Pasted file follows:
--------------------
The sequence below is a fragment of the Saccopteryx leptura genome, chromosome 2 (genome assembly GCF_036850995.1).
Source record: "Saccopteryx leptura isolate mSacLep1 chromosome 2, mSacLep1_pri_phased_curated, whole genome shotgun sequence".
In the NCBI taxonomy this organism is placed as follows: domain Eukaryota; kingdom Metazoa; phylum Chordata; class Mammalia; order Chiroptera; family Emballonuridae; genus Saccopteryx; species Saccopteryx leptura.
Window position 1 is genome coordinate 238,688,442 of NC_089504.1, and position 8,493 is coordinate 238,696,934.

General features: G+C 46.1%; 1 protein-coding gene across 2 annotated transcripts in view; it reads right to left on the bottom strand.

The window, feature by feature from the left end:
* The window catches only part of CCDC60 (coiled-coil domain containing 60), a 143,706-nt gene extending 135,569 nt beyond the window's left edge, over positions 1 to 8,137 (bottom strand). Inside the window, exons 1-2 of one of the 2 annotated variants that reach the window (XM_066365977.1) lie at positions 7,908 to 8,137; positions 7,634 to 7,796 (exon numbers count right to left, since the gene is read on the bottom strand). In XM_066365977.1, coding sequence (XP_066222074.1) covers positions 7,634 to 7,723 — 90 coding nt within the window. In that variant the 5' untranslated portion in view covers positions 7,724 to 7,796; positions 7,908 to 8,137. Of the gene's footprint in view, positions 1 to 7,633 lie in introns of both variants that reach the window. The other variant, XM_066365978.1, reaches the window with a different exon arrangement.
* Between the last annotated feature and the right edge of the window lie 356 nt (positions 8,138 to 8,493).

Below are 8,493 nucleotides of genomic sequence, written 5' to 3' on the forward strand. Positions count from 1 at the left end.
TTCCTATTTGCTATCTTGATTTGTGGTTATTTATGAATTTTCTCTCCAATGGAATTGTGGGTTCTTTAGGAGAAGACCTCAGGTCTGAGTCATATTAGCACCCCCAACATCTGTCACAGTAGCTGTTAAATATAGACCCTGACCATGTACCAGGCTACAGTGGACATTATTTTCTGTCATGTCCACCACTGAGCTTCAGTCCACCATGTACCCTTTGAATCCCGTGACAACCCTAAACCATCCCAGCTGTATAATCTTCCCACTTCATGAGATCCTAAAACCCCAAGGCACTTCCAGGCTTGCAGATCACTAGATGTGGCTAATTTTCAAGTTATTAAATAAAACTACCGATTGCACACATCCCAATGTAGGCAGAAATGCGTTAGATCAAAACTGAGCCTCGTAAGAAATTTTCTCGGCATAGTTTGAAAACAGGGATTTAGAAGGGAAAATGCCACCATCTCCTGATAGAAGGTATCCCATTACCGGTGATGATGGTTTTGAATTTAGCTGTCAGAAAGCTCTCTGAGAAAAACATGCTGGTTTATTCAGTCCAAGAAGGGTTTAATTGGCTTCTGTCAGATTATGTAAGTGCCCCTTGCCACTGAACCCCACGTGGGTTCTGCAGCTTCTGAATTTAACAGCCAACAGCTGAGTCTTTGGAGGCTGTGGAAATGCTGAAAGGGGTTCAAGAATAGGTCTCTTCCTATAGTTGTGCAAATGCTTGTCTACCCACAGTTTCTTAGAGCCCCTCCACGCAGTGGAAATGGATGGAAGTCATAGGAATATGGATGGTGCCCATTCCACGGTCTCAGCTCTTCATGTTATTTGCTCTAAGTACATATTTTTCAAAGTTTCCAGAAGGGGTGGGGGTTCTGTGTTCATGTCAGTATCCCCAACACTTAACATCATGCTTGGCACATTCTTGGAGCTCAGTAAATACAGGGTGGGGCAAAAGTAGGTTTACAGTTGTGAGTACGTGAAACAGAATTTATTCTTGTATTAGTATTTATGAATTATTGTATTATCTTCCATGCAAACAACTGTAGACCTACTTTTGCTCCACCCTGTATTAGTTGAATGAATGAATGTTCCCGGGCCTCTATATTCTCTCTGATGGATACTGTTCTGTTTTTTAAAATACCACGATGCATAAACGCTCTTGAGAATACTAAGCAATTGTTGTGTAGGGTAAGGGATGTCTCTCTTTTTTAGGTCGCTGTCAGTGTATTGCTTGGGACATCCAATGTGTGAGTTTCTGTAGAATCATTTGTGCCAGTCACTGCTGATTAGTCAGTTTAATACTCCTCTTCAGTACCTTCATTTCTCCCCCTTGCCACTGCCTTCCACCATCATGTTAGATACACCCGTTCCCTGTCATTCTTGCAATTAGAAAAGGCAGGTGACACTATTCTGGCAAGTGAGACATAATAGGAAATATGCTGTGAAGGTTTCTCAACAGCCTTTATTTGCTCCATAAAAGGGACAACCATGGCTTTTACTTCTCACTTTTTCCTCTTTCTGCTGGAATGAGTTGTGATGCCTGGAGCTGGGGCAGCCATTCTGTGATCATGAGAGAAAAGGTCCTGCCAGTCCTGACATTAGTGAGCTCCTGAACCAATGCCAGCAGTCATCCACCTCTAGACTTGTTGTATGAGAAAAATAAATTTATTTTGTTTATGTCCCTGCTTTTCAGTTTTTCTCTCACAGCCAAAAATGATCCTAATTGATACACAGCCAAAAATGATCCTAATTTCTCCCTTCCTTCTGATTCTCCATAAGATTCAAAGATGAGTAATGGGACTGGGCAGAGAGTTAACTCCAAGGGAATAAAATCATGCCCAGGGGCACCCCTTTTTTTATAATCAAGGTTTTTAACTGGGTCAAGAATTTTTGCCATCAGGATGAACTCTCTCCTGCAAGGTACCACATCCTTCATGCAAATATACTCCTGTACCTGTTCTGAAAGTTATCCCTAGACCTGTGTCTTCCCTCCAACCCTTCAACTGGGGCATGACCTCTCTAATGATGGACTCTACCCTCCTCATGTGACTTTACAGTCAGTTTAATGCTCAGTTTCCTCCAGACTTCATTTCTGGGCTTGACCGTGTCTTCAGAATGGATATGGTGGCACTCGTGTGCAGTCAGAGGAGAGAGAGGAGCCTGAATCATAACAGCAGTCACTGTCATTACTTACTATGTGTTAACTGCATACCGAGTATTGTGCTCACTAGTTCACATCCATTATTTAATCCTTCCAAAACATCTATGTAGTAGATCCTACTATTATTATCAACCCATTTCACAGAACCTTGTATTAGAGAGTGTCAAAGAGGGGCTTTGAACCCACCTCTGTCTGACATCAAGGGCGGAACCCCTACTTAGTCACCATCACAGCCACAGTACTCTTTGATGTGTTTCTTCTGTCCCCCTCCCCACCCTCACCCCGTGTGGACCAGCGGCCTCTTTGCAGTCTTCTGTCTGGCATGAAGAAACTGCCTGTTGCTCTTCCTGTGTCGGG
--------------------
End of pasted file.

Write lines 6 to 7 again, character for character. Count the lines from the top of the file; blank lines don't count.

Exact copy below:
The window, feature by feature from the left end:
* The window catches only part of CCDC60 (coiled-coil domain containing 60), a 143,706-nt gene extending 135,569 nt beyond the window's left edge, over positions 1 to 8,137 (bottom strand). Inside the window, exons 1-2 of one of the 2 annotated variants that reach the window (XM_066365977.1) lie at positions 7,908 to 8,137; positions 7,634 to 7,796 (exon numbers count right to left, since the gene is read on the bottom strand). In XM_066365977.1, coding sequence (XP_066222074.1) covers positions 7,634 to 7,723 — 90 coding nt within the window. In that variant the 5' untranslated portion in view covers positions 7,724 to 7,796; positions 7,908 to 8,137. Of the gene's footprint in view, positions 1 to 7,633 lie in introns of both variants that reach the window. The other variant, XM_066365978.1, reaches the window with a different exon arrangement.